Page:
The path of change inevitably progresses through the formation of new alliances with marginalized populations, and in cultivating the deep conviction that our interests are not conflicting but rather common.
Defenses of Israeli human rights workers and condemnations of Im Tirtzu have come not only from the Israeli left and its supporters, but also from key officials in the Israeli government, military and intelligence communities.
Hateful attacks like the one launched by Im Tirzu undermine those values. The activists named in the video represent the best of an open, democratic civil society, something of which all Israelis should be proud, just as we at FMEP are proud to share in the common work of advancing human rights in our societies.
It will be crucial for Americans who recognize the settlements as a problem to bring greater attention to how the US tax code being used to entrench Israel’s occupation of the West Bank. In order to facilitate that discussion, FMEP has assembled the resources below.
Throughout his tenure as Secretary of State, John Kerry has repeatedly explained his commitment to an Israeli-Palestinian peace agreement partly in terms of what could happen…
“We at B’Tselem have an uncompromising position against violence against innocent civilians. But the government in Israel imagines that the recent violence came out of nowhere, and if there is any context, it is only Palestinian incitement and anti-Semitism. We also reject that notion. The context of what we are witnessing is the occupation.”
Settlements are not a fait accompli, but an Israeli gain for which the Palestinians much be compensated fairly, and not merely by Israel agreeing to meet its pre-existing commitments, as Netanyahu is now offering. Anything less would merely reinforce the current dynamic of Israeli impunity, and further entrench the one-state reality.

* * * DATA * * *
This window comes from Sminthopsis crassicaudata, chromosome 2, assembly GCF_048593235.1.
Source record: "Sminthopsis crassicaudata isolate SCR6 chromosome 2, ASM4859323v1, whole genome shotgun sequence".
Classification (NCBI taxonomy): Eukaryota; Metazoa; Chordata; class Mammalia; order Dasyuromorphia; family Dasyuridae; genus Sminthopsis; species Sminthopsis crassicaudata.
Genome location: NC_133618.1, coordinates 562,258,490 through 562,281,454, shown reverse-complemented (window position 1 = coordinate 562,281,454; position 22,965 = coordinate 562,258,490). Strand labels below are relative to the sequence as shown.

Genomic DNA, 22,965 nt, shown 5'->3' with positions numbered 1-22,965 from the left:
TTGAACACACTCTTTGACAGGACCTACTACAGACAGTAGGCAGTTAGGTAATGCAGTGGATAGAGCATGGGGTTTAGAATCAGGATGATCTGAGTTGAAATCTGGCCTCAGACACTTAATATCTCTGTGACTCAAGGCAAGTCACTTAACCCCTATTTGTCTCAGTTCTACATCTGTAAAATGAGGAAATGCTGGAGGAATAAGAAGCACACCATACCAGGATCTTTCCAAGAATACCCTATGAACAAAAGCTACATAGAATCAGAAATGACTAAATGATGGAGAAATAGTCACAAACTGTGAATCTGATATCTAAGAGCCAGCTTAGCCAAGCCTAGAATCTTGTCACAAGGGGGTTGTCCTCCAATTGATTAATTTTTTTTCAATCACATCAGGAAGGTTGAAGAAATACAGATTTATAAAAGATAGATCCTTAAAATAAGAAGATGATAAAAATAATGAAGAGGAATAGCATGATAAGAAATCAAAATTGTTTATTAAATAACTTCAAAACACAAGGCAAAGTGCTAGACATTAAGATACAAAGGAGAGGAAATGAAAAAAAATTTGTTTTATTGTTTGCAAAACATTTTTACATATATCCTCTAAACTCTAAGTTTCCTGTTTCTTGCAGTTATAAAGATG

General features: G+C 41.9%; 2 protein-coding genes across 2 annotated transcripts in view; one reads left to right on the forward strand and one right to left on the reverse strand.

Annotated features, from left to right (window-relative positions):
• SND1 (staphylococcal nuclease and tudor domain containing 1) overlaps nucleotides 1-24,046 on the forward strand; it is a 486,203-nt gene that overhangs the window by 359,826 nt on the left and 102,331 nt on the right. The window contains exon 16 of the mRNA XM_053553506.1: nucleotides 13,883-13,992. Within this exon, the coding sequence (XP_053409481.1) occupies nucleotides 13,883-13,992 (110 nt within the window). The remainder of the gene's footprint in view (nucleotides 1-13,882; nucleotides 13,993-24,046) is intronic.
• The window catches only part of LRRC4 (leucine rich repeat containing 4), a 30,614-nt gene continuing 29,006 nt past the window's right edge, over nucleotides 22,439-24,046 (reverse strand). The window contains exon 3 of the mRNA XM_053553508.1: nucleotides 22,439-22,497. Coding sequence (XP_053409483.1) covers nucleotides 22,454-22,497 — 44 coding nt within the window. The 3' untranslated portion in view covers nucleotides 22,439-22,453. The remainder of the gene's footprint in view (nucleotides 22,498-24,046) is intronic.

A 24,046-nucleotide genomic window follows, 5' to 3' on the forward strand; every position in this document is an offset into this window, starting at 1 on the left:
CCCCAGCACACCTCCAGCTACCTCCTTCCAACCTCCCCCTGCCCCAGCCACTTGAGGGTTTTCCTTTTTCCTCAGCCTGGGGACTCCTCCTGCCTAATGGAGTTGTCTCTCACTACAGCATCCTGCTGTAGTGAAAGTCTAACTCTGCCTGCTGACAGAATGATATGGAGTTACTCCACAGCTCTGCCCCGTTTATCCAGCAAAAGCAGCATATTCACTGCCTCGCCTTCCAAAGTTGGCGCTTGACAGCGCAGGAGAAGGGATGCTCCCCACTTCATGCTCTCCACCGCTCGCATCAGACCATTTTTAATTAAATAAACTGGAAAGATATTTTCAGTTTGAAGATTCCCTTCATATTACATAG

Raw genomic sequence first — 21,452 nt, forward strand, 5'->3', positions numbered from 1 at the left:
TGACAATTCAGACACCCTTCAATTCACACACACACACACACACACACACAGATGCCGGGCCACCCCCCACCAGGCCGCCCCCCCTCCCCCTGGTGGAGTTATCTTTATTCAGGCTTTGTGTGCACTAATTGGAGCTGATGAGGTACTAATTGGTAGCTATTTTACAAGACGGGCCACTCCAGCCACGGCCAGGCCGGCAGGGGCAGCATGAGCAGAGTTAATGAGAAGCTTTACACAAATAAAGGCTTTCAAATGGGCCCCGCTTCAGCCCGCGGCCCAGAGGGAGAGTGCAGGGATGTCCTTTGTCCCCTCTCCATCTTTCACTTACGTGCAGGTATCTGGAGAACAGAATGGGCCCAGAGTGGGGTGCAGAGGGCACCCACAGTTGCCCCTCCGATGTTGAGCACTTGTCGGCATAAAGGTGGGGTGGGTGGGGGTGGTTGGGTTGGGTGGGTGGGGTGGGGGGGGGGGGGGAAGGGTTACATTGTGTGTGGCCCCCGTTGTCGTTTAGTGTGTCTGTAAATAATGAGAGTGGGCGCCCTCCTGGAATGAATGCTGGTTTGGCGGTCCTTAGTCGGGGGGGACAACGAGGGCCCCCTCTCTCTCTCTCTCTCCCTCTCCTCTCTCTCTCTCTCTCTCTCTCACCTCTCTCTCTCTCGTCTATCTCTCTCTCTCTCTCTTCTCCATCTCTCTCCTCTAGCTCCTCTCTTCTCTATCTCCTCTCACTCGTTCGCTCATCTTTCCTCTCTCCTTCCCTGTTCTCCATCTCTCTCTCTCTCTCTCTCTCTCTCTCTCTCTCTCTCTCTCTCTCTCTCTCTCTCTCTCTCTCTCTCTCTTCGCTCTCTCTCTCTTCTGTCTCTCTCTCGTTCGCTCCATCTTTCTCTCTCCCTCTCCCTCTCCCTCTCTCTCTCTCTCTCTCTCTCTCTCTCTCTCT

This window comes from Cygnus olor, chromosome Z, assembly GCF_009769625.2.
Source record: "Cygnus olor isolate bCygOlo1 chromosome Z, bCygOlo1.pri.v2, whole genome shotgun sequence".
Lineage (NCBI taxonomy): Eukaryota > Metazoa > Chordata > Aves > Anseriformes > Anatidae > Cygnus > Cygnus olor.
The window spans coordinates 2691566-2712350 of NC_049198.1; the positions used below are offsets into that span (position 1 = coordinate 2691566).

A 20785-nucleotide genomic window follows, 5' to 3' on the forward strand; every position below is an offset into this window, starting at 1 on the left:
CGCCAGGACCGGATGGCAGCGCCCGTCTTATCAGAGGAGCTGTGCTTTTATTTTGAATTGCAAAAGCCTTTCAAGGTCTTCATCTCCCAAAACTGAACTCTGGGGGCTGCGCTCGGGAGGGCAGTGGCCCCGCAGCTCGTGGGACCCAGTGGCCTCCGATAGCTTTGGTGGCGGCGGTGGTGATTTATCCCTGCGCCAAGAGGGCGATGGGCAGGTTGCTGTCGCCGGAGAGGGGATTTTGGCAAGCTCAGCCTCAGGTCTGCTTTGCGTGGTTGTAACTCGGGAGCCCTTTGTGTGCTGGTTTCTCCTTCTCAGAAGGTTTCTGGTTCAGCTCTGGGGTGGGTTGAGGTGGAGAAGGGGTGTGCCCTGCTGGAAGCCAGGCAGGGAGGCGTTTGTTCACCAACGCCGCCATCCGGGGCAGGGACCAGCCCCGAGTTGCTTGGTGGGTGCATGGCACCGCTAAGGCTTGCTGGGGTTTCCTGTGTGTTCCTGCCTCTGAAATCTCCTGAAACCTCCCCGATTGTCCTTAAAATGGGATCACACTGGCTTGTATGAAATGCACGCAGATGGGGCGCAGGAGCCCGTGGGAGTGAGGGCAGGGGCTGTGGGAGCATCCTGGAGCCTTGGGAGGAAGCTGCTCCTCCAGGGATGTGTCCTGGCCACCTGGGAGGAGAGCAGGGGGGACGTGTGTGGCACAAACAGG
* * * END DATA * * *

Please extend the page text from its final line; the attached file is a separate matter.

Labeling settlement products is a legitimate way for Israel’s largest trade partner to make clear its objection to the growing settlements which, in both the European and American view, are endangering the possibility of a two-state solution to the Israeli-Palestinian conflict. Differentiating between the legitimate State of Israel and the illegitimate settlements counters those who would use Israel’s ongoing occupation of the West Bank to de-legitimize the entire country. It is not a boycott of Israel, or even of the settlements, and should not be treated as one.
As long as the moral and political questions of ending the occupation revolve so strongly about Israel’s concerns, legitimate though those may be, Netanyahu can find his justification for advocating occupation without end. And he will find an audience that will not berate him for it. Once the question is properly framed around both Israeli security and Palestinian rights and freedom, such options cannot be considered, and progress can reasonably be expected.
From October 17-23, staffers from the Foundation for Middle East Peace led a research delegation to Israel-Palestine for a series of meetings with Israeli and…